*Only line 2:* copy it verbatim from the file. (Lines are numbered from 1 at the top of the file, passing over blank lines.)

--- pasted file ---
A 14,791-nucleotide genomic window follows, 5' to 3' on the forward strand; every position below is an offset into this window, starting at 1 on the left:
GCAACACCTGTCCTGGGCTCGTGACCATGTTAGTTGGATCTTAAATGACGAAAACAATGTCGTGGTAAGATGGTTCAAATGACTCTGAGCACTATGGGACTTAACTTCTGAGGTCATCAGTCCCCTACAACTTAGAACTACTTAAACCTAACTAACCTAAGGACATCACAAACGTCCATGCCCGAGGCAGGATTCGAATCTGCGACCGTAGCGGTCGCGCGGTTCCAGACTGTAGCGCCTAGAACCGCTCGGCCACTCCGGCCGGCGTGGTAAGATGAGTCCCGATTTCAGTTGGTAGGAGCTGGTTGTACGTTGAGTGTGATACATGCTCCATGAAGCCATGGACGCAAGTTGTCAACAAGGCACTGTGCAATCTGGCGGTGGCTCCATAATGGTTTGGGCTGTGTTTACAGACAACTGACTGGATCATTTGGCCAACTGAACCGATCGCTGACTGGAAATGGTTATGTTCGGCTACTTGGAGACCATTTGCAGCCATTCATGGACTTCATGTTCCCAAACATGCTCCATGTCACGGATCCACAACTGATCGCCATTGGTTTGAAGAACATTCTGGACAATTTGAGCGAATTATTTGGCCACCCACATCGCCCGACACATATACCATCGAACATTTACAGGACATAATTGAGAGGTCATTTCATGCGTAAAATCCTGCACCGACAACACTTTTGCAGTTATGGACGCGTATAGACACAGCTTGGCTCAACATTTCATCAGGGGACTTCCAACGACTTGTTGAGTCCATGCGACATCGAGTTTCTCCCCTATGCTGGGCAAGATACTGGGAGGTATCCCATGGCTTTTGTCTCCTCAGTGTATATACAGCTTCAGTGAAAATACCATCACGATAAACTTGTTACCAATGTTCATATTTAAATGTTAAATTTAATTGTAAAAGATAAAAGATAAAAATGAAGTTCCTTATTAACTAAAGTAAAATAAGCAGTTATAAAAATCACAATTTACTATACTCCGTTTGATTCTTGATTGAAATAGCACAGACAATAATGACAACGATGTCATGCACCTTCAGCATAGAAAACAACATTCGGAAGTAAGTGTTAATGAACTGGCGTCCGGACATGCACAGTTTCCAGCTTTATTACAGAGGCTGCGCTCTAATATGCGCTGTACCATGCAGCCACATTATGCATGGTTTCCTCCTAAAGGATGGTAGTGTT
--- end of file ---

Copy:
GCAACACCTGTCCTGGGCTCGTGACCATGTTAGTTGGATCTTAAATGACGAAAACAATGTCGTGGTAAGATGGTTCAAATGACTCTGAGCACTATGGGACTTAACTTCTGAGGTCATCAGTCCCCTACAACTTAGAACTACTTAAACCTAACTAACCTAAGGACATCACAAACGTCCATGCCCGAGGCAGGATTCGAATCTGCGACCGTAGCGGTCGCGCGGTTCCAGACTGTAGCGCCTAGAACCGCTCGGCCACTCCGGCCGGCGTGGTAAGATGAGTCCCGATTTCAGTTGGTAGGAGCTGGTTGTACGTTGAGTGTGATACATGCTCCATGAAGCCATGGACGCAAGTTGTCAACAAGGCACTGTGCAATCTGGCGGTGGCTCCATAATGGTTTGGGCTGTGTTTACAGACAACTGACTGGATCATTTGGCCAACTGAACCGATCGCTGACTGGAAATGGTTATGTTCGGCTACTTGGAGACCATTTGCAGCCATTCATGGACTTCATGTTCCCAAACATGCTCCATGTCACGGATCCACAACTGATCGCCATTGGTTTGAAGAACATTCTGGACAATTTGAGCGAATTATTTGGCCACCCACATCGCCCGACACATATACCATCGAACATTTACAGGACATAATTGAGAGGTCATTTCATGCGTAAAATCCTGCACCGACAACACTTTTGCAGTTATGGACGCGTATAGACACAGCTTGGCTCAACATTTCATCAGGGGACTTCCAACGACTTGTTGAGTCCATGCGACATCGAGTTTCTCCCCTATGCTGGGCAAGATACTGGGAGGTATCCCATGGCTTTTGTCTCCTCAGTGTATATACAGCTTCAGTGAAAATACCATCACGATAAACTTGTTACCAATGTTCATATTTAAATGTTAAATTTAATTGTAAAAGATAAAAGATAAAAATGAAGTTCCTTATTAACTAAAGTAAAATAAGCAGTTATAAAAATCACAATTTACTATACTCCGTTTGATTCTTGATTGAAATAGCACAGACAATAATGACAACGATGTCATGCACCTTCAGCATAGAAAACAACATTCGGAAGTAAGTGTTAATGAACTGGCGTCCGGACATGCACAGTTTCCAGCTTTATTACAGAGGCTGCGCTCTAATATGCGCTGTACCATGCAGCCACATTATGCATGGTTTCCTCCTAAAGGATGGTAGTGTT